The review paper on the consideration of spin in density functional theory (DFT), published by the scientists Dr. Christoph Jacob from the Center for Functional Nanostructures (CFN) of Karlsruhe Institute of Technology and Professor Markus Reiher from ETH Zurich, functions to close a major knowledge gap in theoretical chemistry.
Density functional theory (DFT) is an important tool within the field of theoretical chemistry. It is used to calculate the properties of molecules and solids, such as binding lengths and energies.
For the time being, molecules with paired electrons only can be calculated using DFT. For molecules with unpaired electrons, also called open-shell systems, DFT cannot yet be applied in a satisfactory manner. Unpaired electrons lead to a magnetic moment, the spin, and its consideration by DFT remains quite challenging.
In transition metals and their compounds, these unpaired electrons offer a rich and complex chemistry, making them interesting for a number of applications. Change of spin in bio-inorganic reactions, for instance, may be responsible for a transition metal complex acting as a catalyst. Transition metal clusters in single molecule magnets are integral as connections of storage elements in (quantum) information processing.
The large scope of applications explains the high scientific interest in calculating the behavior of open-shell systems using theoretical methods. In past years, scientists Jacob and Reiher began systematic studies in this field and developed solution approaches. Currently, they have published their detailed results in the International Journal of Quantum Chemistry in the form of a tutorial that is highly useful for both beginners and advanced practitioners.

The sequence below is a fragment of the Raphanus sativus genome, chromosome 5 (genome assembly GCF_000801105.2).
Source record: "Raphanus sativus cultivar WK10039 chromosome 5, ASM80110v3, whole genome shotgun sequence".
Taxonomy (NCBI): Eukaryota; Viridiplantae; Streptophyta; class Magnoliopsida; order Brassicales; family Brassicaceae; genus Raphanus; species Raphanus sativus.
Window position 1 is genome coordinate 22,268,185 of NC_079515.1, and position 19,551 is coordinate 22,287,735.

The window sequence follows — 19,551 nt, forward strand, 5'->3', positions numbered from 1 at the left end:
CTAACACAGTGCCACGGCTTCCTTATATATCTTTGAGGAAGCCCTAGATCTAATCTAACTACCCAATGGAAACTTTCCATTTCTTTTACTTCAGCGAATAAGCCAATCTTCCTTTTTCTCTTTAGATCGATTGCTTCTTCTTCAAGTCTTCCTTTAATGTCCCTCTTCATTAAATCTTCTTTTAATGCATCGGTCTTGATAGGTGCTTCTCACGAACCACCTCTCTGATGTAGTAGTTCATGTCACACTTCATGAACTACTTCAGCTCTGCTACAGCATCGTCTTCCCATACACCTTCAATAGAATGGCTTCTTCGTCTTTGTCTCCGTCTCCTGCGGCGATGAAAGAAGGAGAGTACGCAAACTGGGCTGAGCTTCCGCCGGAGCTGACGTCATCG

“Understanding of the underlying exact theory is a prerequisite for the development of a reliable approximation method. That is why we first sum up these fundamentals,” Jacob says.
The authors explain the non-relativistic treatment of spin for a single electron – the subject of many basic studies in quantum mechanics. They then analyze the treatment of spin using the Hohenberg-Kohn and Kohn-Sham DFT. Various methods of considering spin in DFT are described and analyzed. Jacob and Reiher also study the relativistic DFT. Finally, proposals are made as to how spin approximation can be improved within the DFT.
Density functional theory (DFT)
In the 1960s, fostered by the newly emerging computer generation, quantum chemistry developed into its own field of theoretical chemistry. Until then, it had been scarcely possible to describe complex structures, such as molecules, using mathematical equations to calculate their behavior. Although the underlying laws were well known, they were too complex to be managed using calculations alone. The calculation of chemical bonds between the atoms of a molecule became possible only after the development of approximation methods and the more ubiquitous use of computers in the 1960s. In chemistry, this development marked the transition from an experimental to a computable science. Two leading fundamental scientists of that time were Walter Kohn and John A. Pople. In 1998, they were awarded the Noble Prize for Chemistry, Kohn for the development of the DFT and Pople for the development of computation methods in quantum chemistry. Since then, computing capacity has multiplied exponentially and DFT has developed further, such that it can now be used for larger and more specific structures.
Closing the Gap in Spin Calculations for Open Shell Systems 
Source: Karlsruhe Institute of Technology 
Density functional theory (DFT) is an important tool in theoretical chemistry and can calculate the properties of molecules and solids, such as binding lengths and energies. But the theory cannot be used currently on molecules with unpaired electrons, also called open-shell systems. A new paper that discusses the role of electron spin in improving calculation methods using DFT may offer insight on how to overcome this limitation.